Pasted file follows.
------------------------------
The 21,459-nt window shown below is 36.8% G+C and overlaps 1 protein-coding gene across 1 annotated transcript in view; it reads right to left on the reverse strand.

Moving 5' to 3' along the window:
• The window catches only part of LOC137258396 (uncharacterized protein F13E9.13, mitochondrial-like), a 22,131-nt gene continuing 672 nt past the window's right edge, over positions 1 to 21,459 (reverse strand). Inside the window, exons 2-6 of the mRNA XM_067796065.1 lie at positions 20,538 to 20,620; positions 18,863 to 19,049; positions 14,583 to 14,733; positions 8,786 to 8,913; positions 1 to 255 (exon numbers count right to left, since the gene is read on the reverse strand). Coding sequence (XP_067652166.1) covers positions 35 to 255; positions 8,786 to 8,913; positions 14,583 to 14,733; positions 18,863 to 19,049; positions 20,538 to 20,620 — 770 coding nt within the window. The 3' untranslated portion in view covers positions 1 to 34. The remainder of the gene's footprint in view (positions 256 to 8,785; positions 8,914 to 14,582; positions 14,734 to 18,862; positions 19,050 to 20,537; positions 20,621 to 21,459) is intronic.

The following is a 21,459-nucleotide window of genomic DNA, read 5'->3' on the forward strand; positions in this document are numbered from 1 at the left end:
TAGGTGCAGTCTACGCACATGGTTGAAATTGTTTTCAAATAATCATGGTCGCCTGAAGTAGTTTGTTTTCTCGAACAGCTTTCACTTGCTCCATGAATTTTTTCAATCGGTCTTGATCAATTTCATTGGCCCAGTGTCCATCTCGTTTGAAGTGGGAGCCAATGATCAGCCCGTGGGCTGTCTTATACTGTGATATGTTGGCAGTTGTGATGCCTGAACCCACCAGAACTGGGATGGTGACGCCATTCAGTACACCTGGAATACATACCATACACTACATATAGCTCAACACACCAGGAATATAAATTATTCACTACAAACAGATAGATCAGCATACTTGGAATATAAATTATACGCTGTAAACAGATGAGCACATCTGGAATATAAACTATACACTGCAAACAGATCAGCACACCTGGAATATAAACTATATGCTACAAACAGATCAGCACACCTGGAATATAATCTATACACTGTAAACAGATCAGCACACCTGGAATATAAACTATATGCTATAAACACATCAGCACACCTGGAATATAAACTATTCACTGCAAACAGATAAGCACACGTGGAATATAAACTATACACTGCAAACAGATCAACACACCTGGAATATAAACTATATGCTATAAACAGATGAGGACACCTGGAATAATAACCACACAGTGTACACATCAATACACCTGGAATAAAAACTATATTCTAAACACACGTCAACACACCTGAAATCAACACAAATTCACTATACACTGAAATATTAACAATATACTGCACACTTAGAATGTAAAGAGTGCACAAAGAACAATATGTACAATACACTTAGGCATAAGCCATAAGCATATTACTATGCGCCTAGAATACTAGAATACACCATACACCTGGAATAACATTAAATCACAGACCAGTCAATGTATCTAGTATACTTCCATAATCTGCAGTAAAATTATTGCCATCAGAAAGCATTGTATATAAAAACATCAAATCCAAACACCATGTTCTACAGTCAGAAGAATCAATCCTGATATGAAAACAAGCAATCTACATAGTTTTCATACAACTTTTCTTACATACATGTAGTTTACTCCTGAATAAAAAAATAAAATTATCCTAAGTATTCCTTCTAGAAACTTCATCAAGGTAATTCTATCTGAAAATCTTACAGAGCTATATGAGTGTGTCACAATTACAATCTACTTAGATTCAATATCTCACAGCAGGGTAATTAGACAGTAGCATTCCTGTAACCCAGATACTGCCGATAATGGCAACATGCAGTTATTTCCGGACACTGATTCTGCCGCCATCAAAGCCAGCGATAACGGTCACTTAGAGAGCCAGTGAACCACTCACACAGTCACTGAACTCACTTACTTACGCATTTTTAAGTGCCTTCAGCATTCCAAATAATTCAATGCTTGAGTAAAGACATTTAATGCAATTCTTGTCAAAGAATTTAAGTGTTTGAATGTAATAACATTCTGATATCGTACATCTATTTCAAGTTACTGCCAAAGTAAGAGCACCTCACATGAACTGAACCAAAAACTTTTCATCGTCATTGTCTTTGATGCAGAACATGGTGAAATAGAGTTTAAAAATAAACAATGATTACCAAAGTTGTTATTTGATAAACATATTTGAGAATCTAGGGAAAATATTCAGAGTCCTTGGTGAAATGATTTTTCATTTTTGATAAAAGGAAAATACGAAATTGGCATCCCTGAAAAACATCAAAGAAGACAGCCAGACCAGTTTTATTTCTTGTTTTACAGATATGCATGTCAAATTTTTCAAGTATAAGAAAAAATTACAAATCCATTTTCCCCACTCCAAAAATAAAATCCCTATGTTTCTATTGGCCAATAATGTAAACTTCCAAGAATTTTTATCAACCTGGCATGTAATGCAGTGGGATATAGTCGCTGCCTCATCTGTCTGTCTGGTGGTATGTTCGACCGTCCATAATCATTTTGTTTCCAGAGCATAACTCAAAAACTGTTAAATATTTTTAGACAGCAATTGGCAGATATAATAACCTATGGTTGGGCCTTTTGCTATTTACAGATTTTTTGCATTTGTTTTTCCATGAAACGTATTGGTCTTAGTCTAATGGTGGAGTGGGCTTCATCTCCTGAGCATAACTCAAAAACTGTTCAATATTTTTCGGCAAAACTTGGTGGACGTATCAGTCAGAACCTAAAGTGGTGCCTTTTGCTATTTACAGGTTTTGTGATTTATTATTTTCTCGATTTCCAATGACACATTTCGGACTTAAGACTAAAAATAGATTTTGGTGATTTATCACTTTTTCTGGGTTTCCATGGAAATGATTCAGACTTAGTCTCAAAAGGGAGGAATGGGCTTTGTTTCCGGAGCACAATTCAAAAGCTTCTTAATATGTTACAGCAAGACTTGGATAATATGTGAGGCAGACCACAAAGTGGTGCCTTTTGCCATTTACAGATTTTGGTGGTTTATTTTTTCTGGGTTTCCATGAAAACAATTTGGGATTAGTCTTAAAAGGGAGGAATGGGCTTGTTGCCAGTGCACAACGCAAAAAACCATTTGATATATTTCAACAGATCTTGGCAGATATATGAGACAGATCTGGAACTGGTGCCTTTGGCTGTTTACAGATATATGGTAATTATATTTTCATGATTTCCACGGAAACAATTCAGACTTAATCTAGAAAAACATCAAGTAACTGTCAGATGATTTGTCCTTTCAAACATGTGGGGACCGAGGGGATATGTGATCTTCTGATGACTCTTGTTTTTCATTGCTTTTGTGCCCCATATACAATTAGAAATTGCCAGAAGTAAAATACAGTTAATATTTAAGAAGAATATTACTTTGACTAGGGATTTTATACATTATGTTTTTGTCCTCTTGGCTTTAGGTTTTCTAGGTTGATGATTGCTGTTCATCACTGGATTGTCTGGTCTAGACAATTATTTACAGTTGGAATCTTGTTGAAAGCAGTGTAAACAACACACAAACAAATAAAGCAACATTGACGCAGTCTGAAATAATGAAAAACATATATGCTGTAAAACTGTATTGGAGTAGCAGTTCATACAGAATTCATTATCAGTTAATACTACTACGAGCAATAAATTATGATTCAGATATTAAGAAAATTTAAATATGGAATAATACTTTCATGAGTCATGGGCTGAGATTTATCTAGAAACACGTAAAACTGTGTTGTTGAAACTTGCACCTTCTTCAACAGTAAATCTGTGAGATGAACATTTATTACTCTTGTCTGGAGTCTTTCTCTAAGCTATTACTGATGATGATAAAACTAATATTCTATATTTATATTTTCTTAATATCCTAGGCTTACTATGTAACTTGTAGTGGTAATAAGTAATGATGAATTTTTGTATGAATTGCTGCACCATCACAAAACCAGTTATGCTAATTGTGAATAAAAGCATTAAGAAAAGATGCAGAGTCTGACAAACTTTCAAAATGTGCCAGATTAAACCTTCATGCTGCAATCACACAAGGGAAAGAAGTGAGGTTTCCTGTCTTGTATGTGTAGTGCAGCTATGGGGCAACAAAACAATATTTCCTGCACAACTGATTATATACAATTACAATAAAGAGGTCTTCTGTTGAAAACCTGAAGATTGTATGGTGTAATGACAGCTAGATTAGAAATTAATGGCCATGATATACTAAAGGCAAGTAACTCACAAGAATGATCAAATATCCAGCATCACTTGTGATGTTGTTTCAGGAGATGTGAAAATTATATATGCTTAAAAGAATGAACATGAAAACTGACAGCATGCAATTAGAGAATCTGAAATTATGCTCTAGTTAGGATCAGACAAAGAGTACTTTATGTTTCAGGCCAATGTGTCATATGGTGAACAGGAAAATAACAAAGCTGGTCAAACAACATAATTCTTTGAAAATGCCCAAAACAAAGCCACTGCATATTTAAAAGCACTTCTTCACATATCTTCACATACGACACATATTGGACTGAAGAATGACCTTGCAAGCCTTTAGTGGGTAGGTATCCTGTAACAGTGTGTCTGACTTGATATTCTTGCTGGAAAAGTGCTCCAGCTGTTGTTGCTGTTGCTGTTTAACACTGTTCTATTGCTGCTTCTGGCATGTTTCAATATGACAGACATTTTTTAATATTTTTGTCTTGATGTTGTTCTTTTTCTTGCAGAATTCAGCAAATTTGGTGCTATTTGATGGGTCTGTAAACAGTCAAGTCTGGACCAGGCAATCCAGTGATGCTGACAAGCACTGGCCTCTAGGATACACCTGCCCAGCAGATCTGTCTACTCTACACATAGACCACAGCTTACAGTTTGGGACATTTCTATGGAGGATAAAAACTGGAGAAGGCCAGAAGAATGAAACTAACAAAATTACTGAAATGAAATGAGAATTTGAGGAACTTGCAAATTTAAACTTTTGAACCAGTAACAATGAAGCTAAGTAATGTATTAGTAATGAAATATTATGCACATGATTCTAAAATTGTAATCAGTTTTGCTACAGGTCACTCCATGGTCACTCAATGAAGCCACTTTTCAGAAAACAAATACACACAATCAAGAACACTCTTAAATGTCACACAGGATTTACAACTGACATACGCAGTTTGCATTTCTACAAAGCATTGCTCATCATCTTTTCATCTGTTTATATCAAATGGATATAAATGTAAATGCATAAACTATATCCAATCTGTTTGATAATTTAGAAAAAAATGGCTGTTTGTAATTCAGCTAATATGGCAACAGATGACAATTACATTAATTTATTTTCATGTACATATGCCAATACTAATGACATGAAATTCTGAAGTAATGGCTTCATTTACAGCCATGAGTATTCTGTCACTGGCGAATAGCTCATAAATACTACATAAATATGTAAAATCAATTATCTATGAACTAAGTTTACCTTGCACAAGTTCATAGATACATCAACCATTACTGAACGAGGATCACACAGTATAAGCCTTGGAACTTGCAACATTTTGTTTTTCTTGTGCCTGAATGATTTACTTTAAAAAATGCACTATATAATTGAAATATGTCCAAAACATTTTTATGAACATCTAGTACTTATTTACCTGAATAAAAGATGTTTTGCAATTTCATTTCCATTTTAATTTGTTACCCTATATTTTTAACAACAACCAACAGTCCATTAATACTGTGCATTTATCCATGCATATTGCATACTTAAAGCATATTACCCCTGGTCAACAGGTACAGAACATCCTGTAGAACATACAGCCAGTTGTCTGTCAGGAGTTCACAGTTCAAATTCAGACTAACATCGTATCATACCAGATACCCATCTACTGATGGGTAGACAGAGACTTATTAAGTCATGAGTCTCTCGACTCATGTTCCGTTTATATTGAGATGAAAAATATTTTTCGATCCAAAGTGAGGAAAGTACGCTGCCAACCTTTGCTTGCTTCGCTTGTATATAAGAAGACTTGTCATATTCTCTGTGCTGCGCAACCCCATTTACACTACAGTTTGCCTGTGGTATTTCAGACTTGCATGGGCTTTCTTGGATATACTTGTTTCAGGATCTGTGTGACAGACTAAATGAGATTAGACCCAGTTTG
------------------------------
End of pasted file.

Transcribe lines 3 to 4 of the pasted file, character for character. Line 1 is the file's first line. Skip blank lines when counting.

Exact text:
• The window catches only part of LOC137258396 (uncharacterized protein F13E9.13, mitochondrial-like), a 22,131-nt gene continuing 672 nt past the window's right edge, over positions 1 to 21,459 (reverse strand). Inside the window, exons 2-6 of the mRNA XM_067796065.1 lie at positions 20,538 to 20,620; positions 18,863 to 19,049; positions 14,583 to 14,733; positions 8,786 to 8,913; positions 1 to 255 (exon numbers count right to left, since the gene is read on the reverse strand). Coding sequence (XP_067652166.1) covers positions 35 to 255; positions 8,786 to 8,913; positions 14,583 to 14,733; positions 18,863 to 19,049; positions 20,538 to 20,620 — 770 coding nt within the window. The 3' untranslated portion in view covers positions 1 to 34. The remainder of the gene's footprint in view (positions 256 to 8,785; positions 8,914 to 14,582; positions 14,734 to 18,862; positions 19,050 to 20,537; positions 20,621 to 21,459) is intronic.

The following is a 21,459-nucleotide window of genomic DNA, read 5'->3' on the forward strand; positions in this document are numbered from 1 at the left end: